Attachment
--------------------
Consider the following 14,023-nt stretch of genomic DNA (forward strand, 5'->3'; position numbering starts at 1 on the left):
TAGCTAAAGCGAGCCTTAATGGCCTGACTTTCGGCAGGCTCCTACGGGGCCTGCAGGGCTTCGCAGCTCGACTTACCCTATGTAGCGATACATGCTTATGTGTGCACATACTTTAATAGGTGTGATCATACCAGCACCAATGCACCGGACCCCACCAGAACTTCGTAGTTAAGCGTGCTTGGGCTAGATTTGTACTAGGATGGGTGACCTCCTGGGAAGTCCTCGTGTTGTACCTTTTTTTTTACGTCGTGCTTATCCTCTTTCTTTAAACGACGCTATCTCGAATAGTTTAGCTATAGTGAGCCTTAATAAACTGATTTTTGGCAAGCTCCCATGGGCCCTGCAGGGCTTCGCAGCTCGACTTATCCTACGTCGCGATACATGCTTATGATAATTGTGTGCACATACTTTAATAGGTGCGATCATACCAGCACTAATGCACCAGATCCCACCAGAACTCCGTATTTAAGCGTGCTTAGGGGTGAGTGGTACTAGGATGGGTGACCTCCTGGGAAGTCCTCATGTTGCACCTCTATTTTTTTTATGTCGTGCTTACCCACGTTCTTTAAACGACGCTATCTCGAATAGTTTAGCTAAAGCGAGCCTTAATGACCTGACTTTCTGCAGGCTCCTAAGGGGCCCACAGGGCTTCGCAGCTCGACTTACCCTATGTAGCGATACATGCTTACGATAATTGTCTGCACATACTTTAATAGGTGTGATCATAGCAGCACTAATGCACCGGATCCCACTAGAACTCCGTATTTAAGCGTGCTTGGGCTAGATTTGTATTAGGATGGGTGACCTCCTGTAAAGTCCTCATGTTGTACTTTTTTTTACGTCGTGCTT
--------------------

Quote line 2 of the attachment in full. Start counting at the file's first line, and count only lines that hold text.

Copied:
TAGCTAAAGCGAGCCTTAATGGCCTGACTTTCGGCAGGCTCCTACGGGGCCTGCAGGGCTTCGCAGCTCGACTTACCCTATGTAGCGATACATGCTTATGTGTGCACATACTTTAATAGGTGTGATCATACCAGCACCAATGCACCGGACCCCACCAGAACTTCGTAGTTAAGCGTGCTTGGGCTAGATTTGTACTAGGATGGGTGACCTCCTGGGAAGTCCTCGTGTTGTACCTTTTTTTTTACGTCGTGCTTATCCTCTTTCTTTAAACGACGCTATCTCGAATAGTTTAGCTATAGTGAGCCTTAATAAACTGATTTTTGGCAAGCTCCCATGGGCCCTGCAGGGCTTCGCAGCTCGACTTATCCTACGTCGCGATACATGCTTATGATAATTGTGTGCACATACTTTAATAGGTGCGATCATACCAGCACTAATGCACCAGATCCCACCAGAACTCCGTATTTAAGCGTGCTTAGGGGTGAGTGGTACTAGGATGGGTGACCTCCTGGGAAGTCCTCATGTTGCACCTCTATTTTTTTTATGTCGTGCTTACCCACGTTCTTTAAACGACGCTATCTCGAATAGTTTAGCTAAAGCGAGCCTTAATGACCTGACTTTCTGCAGGCTCCTAAGGGGCCCACAGGGCTTCGCAGCTCGACTTACCCTATGTAGCGATACATGCTTACGATAATTGTCTGCACATACTTTAATAGGTGTGATCATAGCAGCACTAATGCACCGGATCCCACTAGAACTCCGTATTTAAGCGTGCTTGGGCTAGATTTGTATTAGGATGGGTGACCTCCTGTAAAGTCCTCATGTTGTACTTTTTTTTACGTCGTGCTT